Dear Creative Framers, this week we are going to use a minimum amount of components to tell a strong story. In minimalist photography, everything is stripped away except the absolute essentials. But you have to make sure that what is left in your photo is strong enough to stand on its own and also be interesting enough to engage the viewer.  The components that are usually shown in minimalist photography are: color, shape, line, texture and, of course, light. These components are often strong and eye-catching and can also be soft and pastely. Minimalist photography may seem easy and simple, but take care to pay attention to the few components in your photo. Do they interact with each other? Does this interaction say something of interest to the viewer? Think for example how the ‘plantness” of a green plant will be accentuated against a red wall or the how geometric lines of a building will be highlighted in strong blacks and whites. Or how the smooth texture of a river stone will contrast in a wrinkled hand.


6862 MarcoCiavolino Week38 Details 700

Details in the Scales

One of my clients, American Scale and Equipment Company (http://amscale.com) does commercial calibration at ISO standards for all kinds of scales from truck scales to precision bench scales. This case contains federally certified weights from 100g to 1mg. You cannot touch any of the weights with your hands because the oil from your skin effects the accuracy. That is why tweezers are included.

Details Week 2019 38 amscale

I added my client's logo to the photo and had it printed on metal by https://bayphoto.com and sent it to Tom and Larry, the owners of American Scale (http://amscale.com). They've been a great client for more than 10 years and it seemed like a good way to thank them!


One of the ways that a photographer becomes an artist is by capturing small and often neglected details. Instead of just shooting the world as is, the artist-photographer knows how to tell us an entire story with a specific small detail. The viewer becomes involved in the photo by ‘solving’ the visual clues and by trying to figure out the context of the details.Think for example of a close-up of a man gulping down a bottle of water. The focus on the beads of sweat on his face or the condensation on the bottle tells us the story of a hard day’s work in the hot sun or that of an extra-gruesome workout. By zooming in on the details, the photographer forces the viewer to interact with the photo by zooming it out in their minds. Detail photos are often macro photos but can also be of anything that is small in size or small in relation to the background. You can draw attention to the details by using a shallow depth of field, zooming in or by shooting a repetitive pattern (that is, a multiplication of the details).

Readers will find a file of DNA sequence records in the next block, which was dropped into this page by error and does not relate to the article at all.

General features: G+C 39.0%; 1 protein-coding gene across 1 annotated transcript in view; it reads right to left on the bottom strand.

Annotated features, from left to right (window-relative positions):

6862 MarcoCiavolino Week37 SingleLightSource 700

Laser Painting Tigers

I played around with the BULB function on my DLSR then used a laser pointer to paint the tiger. Just a fun experiment.  Here is my setup.

6862 MarcoCiavolino Week37 SingleLightSource Setup


Did you know that the word photography literally means “drawing with light”. As we all know, without some type of light there just won’t be a photo. Sometimes, however, we are more focused on composition, looking for cool textures or telling a story with our photos. So this week’s challenge is all about the light. FIRST, think of what your light source will be before you think of a subject to photograph. The fact that you only have one light source available means that you are also going to have to think about where you are going to place the light and what type of shadows you want to create. It is okay to use the sun as your single light source but challenge yourself to be really conscious of the light. Ask yourself from which direction the light is coming and pay attention to what type of shadows are made. Harsh light will create sharper shadows and diffused light will make softer shadows. And does warm light really create cool shadows?  This is the week to suffice yourself with the light creative Framers – so let’s light up the album!